3. In a bowl, mix yeast with warm water; let stand for about 5 minutes. Add milk mixture, whole egg and egg yolk. Slowly add in the flour; start with 2 cups, adding the final 1/3 cup as needed*. Place dough on a well-floured board and knead until smooth and velvety, about 5 minutes. Place in a lightly greased bowl, cover, and let rise in a warm place until doubled, about 1 1/2 hours. Knead again on a floured board to expel air bubbles.
  4. Divide dough into 3 equal parts. Shape each into a rope about 12 inches long. Braid ropes together, pressing ends to hold securely; place on a greased baking sheet and join ends firmly to make a wreath. (Optionally, you can also set aside a small piece of dough, about 1/3 cup size, and shape into two "bones" to cross on top of the wreath - I typically opt out of this overly artistic step.)
  5. Cover lightly and let rise in a warm place for about 30 minutes or until puffy looking. Brush gently with the slightly beaten reserved egg white. Mix cinnamon and sugar, sprinkle onto loaf (avoiding the bones). Bake at 350 for about 35 minutes or until richly browned. Serve warm with butter.


*Bread dough is interesting to work with; depending on a number of factors, including the weather, it may not always need the same amount of flour. What you're looking for here is for the dough to come together and begin to lose some of its stickiness. Keep in mind that it will pick up some additional flour while you are kneading it. Ultimately you want a soft, pliable dough; not a dry one.

Nutrition Information

Amount Per ServingCalories 0Cholesterol 0mgSodium 0mgCarbohydrates 0gFiber 0gSugar 0gProtein 0g


    1. Thank you! I don’t think it is weird to say at all, but then again I did a little jig when I pulled it out of the oven looking so perfect. And I am glad we are in agreement on the mascot thing. No point, just freaky.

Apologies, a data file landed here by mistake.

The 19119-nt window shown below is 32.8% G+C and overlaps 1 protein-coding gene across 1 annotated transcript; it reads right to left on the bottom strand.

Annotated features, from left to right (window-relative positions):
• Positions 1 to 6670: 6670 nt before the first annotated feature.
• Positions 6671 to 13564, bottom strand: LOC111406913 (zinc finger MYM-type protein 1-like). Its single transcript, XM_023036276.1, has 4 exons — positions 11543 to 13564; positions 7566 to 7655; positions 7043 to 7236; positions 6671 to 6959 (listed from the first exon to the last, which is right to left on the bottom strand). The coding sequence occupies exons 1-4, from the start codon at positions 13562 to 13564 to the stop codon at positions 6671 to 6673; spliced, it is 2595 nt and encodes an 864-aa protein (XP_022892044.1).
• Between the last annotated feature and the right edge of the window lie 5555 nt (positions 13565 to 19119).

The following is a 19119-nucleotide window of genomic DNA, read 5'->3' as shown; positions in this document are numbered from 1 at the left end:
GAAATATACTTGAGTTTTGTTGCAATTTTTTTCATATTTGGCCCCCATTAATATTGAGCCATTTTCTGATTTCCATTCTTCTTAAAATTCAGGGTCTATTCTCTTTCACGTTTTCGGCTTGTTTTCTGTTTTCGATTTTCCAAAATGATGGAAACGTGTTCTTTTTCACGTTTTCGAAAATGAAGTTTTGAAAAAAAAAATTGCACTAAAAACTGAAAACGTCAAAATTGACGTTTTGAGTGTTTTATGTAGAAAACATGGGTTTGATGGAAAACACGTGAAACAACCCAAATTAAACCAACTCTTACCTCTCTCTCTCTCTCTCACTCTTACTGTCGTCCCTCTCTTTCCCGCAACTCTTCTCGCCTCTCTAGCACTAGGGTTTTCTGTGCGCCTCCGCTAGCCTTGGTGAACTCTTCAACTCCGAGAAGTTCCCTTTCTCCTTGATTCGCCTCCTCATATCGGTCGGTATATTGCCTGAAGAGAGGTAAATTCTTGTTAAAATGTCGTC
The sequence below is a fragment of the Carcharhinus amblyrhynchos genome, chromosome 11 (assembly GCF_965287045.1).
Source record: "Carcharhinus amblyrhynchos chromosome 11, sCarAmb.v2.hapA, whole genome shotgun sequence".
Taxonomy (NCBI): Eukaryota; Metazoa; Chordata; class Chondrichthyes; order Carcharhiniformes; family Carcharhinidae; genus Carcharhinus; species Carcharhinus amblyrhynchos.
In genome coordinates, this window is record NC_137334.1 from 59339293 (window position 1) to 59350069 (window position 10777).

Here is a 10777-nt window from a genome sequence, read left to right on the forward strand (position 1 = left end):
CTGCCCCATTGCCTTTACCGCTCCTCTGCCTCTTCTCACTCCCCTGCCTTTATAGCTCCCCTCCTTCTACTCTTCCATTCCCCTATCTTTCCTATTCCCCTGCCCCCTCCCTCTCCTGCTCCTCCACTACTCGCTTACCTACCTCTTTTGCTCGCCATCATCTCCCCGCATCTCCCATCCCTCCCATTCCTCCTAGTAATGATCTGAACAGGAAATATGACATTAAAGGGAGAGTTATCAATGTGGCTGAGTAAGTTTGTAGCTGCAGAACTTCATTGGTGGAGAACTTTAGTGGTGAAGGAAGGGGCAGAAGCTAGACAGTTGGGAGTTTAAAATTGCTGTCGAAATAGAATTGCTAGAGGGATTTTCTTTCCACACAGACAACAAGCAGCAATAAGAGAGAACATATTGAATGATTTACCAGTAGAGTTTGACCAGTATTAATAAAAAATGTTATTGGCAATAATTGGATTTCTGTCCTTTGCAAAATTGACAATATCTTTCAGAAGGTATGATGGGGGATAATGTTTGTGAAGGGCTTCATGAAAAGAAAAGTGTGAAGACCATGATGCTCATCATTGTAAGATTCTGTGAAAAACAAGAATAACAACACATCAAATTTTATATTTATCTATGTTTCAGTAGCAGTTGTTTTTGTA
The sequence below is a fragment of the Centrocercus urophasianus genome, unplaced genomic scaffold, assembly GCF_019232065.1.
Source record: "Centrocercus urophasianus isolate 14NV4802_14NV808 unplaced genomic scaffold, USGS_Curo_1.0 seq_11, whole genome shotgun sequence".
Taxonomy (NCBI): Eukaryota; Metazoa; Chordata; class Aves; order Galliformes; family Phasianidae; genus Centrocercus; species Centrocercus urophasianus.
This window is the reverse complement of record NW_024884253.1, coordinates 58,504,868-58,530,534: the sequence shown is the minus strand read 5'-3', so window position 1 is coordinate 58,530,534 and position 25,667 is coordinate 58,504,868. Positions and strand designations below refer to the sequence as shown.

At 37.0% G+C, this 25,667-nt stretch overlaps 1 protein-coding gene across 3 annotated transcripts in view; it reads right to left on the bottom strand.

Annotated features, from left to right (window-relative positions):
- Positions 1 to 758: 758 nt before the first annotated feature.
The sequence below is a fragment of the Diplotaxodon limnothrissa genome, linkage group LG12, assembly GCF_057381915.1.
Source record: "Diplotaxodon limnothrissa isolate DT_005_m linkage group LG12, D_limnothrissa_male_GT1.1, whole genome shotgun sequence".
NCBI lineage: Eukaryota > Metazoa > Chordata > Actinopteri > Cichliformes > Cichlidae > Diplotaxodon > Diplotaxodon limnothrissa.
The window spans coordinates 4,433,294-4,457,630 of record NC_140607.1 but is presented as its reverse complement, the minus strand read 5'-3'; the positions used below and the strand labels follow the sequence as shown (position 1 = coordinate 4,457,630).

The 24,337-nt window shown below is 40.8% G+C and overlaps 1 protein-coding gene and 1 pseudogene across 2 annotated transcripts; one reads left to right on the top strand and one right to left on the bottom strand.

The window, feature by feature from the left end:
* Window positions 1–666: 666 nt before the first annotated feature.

1. Really looks gorgeous – I love eggy sweet breads! Reminds me a little of Finnish pulla. I will be trying this bread this weekend – Thank you!

  2. This bread reminds me of a braided Nisua – a Finnish coffee bread with cardamon that we brushed with coffee and sprinkled with sugar after baking….a perfect breakfast.. ( halloween is not my fav holiday either) Thanks for the recipe-can’t wait to try it!

  3. I added grated lemon rind (tsp), vanilla(tsp) and a little cinnamon to mine and the taste was kind of plain. I am not a frequent bread maker. Can someone give me an idea on how to flavor things up a bit?

    1. Hi there – This isn’t traditionally a fancy-flavored bread. It is slightly sweet, but not strongly flavored. Sometimes you will see it with an orange glaze – you could try that if you are looking to add a bit of “zing” to it.

  4. My son’s Spanish teacher assigned the class to make some food at home for Day of the Dead to share with family. We made mole enchiladas and this bread. The bread was really good!! This recipe is a keeper!

  5. Omg! I had Sra Fehl in high school spanish, and was looking for a recipe like hers that had the bread braided. I can’t believe I ran across this post. Thank you so much for sharing, I can’t wait to make this again!